Utrecht, January 8-10, 2015.
Our economic institutions are never merely economic institutions; they are always at the same time also moral statements about the good or right ways in which we produce, exchange, consume, distribute and ultimately live together. This includes both the public and private part of economic life. This prompts many questions, such as the following:
- What kind of taxes should we have, and on which purposes should we spend public revenues?
- Which markets are to be prohibited, and how should markets be regulated?
- What would a just financial sector require? Which kinds of relations should prevail between debtors and creditors?
- What is the purpose of corporations, and what are the implications for corporate governance?
- Should citizens have a right and/or a duty to work and how to theorize moral obligations to appropriate workplace conditions?
This conference is meant to stimulate reflection about the ethical sides of these questions. Which moral ideals should animate our economic institutions, and what are the implications in practice? We seek contributions from moral, social and political philosophy, but also from a wide range of other disciplines (economics, history, sociology, law, etc.) that may shed light on these questions. Contributions may address a particular author (e.g. Rawls on property-owning democracy, Mill on the stationary state), ethical theory (e.g. a Kantian view on financial markets, a utilitarian view of labour markets), or a particular economic institution (from basic income schemes to ecological markets). We are particularly interested in contributions addressing the methodology of ethical evaluations of economic institutions: How do we (and should we) evaluate institutions from a moral point of view? How does this focus on institutions relate to ethical evaluations of individual actions (as is typical in business ethics)? How does this type of reflection relate to economic, sociological and political evaluations of the same institutions?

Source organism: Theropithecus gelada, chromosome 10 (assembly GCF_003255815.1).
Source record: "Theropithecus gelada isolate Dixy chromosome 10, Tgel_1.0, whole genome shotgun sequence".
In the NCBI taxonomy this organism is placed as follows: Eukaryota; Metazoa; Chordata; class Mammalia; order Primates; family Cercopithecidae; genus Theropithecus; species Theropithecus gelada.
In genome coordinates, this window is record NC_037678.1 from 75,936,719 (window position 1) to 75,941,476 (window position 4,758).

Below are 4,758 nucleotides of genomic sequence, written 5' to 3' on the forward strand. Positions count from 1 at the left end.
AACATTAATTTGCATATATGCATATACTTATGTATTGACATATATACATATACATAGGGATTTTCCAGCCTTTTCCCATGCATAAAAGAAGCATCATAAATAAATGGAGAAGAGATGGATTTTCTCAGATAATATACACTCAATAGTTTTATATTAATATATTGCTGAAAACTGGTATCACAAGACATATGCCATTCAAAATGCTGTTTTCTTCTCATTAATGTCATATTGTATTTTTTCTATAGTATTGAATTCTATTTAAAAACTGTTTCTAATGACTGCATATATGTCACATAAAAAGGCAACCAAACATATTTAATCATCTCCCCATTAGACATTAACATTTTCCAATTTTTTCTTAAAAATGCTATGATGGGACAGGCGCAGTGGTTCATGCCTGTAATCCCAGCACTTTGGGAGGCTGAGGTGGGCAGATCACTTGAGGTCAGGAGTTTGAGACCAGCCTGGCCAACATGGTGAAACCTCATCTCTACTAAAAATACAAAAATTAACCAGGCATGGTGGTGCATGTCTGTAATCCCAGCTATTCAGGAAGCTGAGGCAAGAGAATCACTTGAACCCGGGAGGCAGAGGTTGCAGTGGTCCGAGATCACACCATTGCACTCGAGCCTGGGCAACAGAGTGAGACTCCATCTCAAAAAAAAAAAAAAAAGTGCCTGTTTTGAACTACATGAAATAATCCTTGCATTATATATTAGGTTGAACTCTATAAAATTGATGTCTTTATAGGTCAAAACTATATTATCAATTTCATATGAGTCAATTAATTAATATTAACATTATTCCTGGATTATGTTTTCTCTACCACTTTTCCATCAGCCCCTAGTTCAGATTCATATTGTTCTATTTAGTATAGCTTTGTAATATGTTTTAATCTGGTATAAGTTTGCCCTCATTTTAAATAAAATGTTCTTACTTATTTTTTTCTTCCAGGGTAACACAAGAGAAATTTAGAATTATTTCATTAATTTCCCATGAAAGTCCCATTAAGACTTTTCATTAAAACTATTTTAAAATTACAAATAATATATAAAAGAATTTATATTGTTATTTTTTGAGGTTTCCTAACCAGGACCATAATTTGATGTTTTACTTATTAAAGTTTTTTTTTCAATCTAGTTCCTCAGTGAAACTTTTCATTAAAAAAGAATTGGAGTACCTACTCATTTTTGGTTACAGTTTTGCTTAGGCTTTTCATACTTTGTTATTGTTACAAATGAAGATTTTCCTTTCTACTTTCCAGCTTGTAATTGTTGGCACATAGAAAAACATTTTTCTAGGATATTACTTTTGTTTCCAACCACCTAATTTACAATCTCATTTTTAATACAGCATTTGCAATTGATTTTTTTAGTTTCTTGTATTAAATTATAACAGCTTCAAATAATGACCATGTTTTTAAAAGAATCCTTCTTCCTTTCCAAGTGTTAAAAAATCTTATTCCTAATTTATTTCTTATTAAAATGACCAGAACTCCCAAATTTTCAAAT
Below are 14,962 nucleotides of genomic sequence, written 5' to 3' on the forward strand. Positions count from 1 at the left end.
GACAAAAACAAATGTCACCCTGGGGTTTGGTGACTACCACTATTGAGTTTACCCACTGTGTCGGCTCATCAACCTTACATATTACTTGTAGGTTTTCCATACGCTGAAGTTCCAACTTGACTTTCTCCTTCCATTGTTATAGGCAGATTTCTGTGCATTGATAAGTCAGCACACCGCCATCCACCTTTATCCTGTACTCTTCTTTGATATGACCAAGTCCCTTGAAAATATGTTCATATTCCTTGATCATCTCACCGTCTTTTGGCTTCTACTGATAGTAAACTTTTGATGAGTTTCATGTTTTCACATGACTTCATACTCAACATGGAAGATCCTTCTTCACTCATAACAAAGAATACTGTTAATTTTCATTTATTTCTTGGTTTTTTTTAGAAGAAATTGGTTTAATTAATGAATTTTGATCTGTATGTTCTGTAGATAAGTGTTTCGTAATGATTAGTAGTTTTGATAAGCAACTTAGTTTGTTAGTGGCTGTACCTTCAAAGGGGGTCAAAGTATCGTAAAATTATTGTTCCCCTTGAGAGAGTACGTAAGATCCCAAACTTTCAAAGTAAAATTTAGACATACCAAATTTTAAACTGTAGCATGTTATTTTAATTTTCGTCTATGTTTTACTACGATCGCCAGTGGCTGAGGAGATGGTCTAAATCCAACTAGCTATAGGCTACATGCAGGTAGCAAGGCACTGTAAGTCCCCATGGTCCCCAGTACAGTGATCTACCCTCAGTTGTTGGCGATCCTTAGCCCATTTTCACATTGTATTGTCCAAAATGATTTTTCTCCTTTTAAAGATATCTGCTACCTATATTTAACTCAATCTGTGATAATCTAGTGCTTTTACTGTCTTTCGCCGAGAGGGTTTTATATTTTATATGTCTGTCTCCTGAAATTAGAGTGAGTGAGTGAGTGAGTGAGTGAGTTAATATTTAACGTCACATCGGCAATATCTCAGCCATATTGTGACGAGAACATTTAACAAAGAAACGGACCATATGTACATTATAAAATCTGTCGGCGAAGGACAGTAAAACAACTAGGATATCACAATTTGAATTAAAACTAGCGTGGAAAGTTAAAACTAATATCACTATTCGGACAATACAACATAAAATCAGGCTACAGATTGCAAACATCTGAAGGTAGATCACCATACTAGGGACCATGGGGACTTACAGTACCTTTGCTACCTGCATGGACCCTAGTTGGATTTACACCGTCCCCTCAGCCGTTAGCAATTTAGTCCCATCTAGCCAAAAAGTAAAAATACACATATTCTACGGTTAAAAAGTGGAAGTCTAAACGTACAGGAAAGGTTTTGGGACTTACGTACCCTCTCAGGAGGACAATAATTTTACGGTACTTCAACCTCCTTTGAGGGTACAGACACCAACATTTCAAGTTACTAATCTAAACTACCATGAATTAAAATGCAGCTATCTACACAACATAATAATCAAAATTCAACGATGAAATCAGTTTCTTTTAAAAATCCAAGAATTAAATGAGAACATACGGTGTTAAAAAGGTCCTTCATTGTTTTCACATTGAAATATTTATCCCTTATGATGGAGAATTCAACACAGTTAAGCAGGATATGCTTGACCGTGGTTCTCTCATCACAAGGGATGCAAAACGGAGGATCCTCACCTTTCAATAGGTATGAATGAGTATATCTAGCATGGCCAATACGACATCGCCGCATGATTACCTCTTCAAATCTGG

We are pleased to announce that the following speakers will give keynote lectures (titles are provisional; biographies can be found below):
- Boudewijn de Bruin (University of Groningen): “The Ethics of Money and Debt”
- Joseph Heath (University of Toronto): “On the Very Idea of a Just Wage”
- Miriam Ronzoni (University of Manchester): “Global Labour Justice”
- Erik Schokkaert, (KU Leuven): “Solidarity and Innovation in Health Care: Principles and Taboos”
- Lea Ypi (London School of Economics): “Exploitation in the Market”
The conference is organized with financial support from the Strategic Theme “Institutions” of Utrecht University, the Department of Philosophy and Religious Studies of Utrecht University, and by the Dutch Organization for Scientific Research (NWO).
Dates: January 8-10, 2015.
Location: Hotel Mitland, Utrecht, The Netherlands
Conference fee: 200 euro. The fee includes lunches (on 9 and 10 January) and diners (on 8 and 9 January). Hotel accommodation and travel has to be arranged on an individual basis. Hotel rooms are reserved at a special conference price at Hotel Mitland. These will be held available until October 1st.
Conference organization: Rutger Claassen & Ingrid Robeyns, Department of Philosophy and Religious Studies, Utrecht University. For all questions, please email to firstname.lastname@example.org